Crosscut’s newest pool — whose investors include The James Irvine Foundation, Top Tier Capital, and numerous family offices — is also roughly five times the size of the firm’s second fund, which closed with $16 million in 2012. (The outfit collected just $5.1 million for its first, proof-of-concept, fund in 2008.)
Is it Crosscut, or L.A., or a combination of the two? We recently asked cofounder Brian Garrett, who cofounded Crosscut with fellow managing directors Rick Smith and Brett Brewer — all of whom are joined in the newest fund by managing director Clinton Foy, previously a venture partner. Our conversation has been been edited here for length.
You’ve just raised a lot of money, considering where you started seven years ago. How do you explain it?
A lot of it has to do with the general momentum of L.A. ecosystem. When [local VC] Mark Suster announced [his firm, Upfront Ventures’s] $280 million fund last year and hosted its [invite-only] Upfront Summit [in February], I think everyone became more aware of what’s happening here. I don’t think they’d thought it was a long-term or a sustainable [shift] until then.
There’s also a lack of competition relative to the opportunity here, and, more specific to us, there aren’t a lot of micro venture firms that have four managing directors – two of whom have 15 years of venture experience. [Editor’s note: Garrett and Smith were previously partners at Palomar Ventures.]
What are your biggest hits to date?
We’ve had seven exits out of 18 investments in our first fund, four of which produced 9x returns, including [the e-commerce site] ShoeDazzle. We sold our stake when late-stage investors were buying. We had local market knowledge about how competitive that market was getting. We also sold [the digital ad company] Pulpo Media to the public company Entravision for a 9x return; we sold [the e-document repository] Docstoc to Intuit for a 9x – we were the first money in. We also made another secondary sale that hasn’t yet been announced.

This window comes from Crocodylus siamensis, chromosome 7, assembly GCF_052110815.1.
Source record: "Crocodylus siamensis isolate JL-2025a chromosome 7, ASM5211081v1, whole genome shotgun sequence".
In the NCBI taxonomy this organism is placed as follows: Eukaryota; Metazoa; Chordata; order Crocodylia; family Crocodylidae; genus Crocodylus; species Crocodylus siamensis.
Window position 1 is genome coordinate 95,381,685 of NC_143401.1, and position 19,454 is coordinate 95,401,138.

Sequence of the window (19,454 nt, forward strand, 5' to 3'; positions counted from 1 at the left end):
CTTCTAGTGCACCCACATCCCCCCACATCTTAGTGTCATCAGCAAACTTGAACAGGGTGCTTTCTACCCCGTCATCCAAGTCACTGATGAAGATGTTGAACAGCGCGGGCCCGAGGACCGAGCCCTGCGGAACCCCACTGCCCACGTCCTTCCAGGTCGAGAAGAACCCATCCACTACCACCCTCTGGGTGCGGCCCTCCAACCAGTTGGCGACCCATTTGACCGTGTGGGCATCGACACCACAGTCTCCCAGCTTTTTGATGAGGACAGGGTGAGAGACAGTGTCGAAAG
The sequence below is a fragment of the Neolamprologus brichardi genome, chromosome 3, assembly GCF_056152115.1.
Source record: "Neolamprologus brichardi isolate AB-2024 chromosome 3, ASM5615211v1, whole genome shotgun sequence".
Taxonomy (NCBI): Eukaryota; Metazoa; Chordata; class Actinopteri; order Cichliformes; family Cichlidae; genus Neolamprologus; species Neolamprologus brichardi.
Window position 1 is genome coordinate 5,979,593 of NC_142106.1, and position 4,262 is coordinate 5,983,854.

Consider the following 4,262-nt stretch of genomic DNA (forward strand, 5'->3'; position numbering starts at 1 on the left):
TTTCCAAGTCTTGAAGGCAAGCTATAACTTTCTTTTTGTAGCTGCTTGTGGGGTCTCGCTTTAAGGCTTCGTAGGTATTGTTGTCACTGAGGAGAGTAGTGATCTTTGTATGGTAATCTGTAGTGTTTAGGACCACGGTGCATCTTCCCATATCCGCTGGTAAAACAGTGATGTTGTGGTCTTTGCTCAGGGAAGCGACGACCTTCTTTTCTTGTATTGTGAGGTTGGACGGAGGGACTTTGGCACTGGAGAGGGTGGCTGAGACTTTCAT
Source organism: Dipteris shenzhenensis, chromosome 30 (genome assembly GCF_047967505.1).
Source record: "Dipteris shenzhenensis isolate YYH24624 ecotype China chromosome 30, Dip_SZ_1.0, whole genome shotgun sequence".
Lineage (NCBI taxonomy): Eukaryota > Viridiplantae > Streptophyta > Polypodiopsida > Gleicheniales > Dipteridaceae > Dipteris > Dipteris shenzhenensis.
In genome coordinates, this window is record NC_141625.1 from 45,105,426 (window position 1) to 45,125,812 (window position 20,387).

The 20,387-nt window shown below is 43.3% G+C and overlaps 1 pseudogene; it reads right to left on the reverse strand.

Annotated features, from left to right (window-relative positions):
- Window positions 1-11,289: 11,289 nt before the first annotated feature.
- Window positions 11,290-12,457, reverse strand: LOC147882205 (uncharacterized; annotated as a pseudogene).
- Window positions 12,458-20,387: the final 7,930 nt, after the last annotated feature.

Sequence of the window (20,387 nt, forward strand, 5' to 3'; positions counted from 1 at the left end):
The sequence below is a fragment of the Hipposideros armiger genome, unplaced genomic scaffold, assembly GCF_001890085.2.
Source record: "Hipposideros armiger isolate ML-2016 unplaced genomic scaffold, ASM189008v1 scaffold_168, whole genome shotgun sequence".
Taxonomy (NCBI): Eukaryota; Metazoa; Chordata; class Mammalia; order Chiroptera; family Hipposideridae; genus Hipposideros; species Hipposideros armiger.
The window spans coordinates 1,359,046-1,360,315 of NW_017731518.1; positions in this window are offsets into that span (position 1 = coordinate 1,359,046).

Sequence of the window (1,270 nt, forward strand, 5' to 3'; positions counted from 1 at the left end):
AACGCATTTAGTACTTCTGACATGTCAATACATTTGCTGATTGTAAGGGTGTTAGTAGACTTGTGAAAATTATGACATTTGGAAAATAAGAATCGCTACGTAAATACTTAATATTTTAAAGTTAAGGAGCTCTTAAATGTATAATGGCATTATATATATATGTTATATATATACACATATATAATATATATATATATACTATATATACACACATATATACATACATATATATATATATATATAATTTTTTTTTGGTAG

We’ve had two liquidity events in our second fund, too, with the sale of Lettuce to Intuit for a 4x, and the sale of Gradient X to Amobee [a mobile ad company acquired by SingTel in 2012] for 2x our investment.
You mention ShoeDazzle, which you’d funded when it was valued at less than $10 million. Sounds like you were smart to get out when you did, though did you the miss out on the chance to invest in founder Brian Lee’s next startup, The Honest Company?
We did. We were at the tail end of fund one and didn’t have a lot of money left, and some sharp-elbowed Silicon Valley VCs took the whole round. We definitely should have gotten money into Honest Company.
How do you view secondary sales generally?
We look at them on a deal-by-by deal basis to evaluate whether to hold or sell. We have a stake now in a company whose valuation is similar to where ShoeDazzle’s was when we decided to sell, but we’re holding because we think it will be a multibillion-dollar company.
We look at the market landscape and who the buying audience will be and whether the next plateau of value creation is worth the risk it will take to achieve.
Where do you think it’s not worth the risk?
In ad tech, for example, we think you’re either first in a new category and you get a big exit via an acquisition from Google or Yahoo, or you’re in the walking dead zone, along with tons of other good, profitable ad tech businesses that no one wants to buy because it’s become so hard to defend any particular intellectual property or sustain a differentiation.
You were long juggling Crosscut with a startup you’d cofounded, a fashion and media platform called StyleSaint. Meanwhile, Brett was a senior VP of corporate development at the company Adknowledge. Are you both still doing double-time?
Brett and I are now full-time with the fund. Brett [quit Adknowledge] six months ago; I’ve been full time since August of last year, when I set out to raise the fund. I quickly realized I couldn’t wear both hats.